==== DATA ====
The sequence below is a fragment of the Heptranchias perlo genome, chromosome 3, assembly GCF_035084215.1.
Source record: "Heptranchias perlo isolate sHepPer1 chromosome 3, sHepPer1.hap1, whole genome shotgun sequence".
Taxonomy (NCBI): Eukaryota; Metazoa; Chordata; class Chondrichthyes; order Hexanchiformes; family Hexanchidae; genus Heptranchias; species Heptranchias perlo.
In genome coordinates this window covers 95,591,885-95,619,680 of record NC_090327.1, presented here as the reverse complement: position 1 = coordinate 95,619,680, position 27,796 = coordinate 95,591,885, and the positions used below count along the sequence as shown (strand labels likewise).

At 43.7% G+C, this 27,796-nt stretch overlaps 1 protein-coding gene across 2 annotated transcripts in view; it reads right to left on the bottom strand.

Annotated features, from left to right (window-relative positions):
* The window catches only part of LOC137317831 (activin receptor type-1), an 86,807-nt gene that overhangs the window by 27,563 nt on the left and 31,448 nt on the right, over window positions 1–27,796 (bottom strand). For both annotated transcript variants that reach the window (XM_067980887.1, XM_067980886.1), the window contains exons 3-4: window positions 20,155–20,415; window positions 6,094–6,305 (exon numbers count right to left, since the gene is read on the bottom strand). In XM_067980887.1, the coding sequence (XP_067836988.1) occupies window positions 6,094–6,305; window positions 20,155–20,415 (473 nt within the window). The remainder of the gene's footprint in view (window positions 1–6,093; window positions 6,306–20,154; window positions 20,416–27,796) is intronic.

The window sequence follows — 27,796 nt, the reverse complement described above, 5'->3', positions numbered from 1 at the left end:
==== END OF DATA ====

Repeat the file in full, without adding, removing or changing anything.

The sequence below is a fragment of the Heptranchias perlo genome, chromosome 3, assembly GCF_035084215.1.
Source record: "Heptranchias perlo isolate sHepPer1 chromosome 3, sHepPer1.hap1, whole genome shotgun sequence".
Taxonomy (NCBI): Eukaryota; Metazoa; Chordata; class Chondrichthyes; order Hexanchiformes; family Hexanchidae; genus Heptranchias; species Heptranchias perlo.
In genome coordinates this window covers 95,591,885-95,619,680 of record NC_090327.1, presented here as the reverse complement: position 1 = coordinate 95,619,680, position 27,796 = coordinate 95,591,885, and the positions used below count along the sequence as shown (strand labels likewise).

At 43.7% G+C, this 27,796-nt stretch overlaps 1 protein-coding gene across 2 annotated transcripts in view; it reads right to left on the bottom strand.

Annotated features, from left to right (window-relative positions):
* The window catches only part of LOC137317831 (activin receptor type-1), an 86,807-nt gene that overhangs the window by 27,563 nt on the left and 31,448 nt on the right, over window positions 1–27,796 (bottom strand). For both annotated transcript variants that reach the window (XM_067980887.1, XM_067980886.1), the window contains exons 3-4: window positions 20,155–20,415; window positions 6,094–6,305 (exon numbers count right to left, since the gene is read on the bottom strand). In XM_067980887.1, the coding sequence (XP_067836988.1) occupies window positions 6,094–6,305; window positions 20,155–20,415 (473 nt within the window). The remainder of the gene's footprint in view (window positions 1–6,093; window positions 6,306–20,154; window positions 20,416–27,796) is intronic.

The window sequence follows — 27,796 nt, the reverse complement described above, 5'->3', positions numbered from 1 at the left end: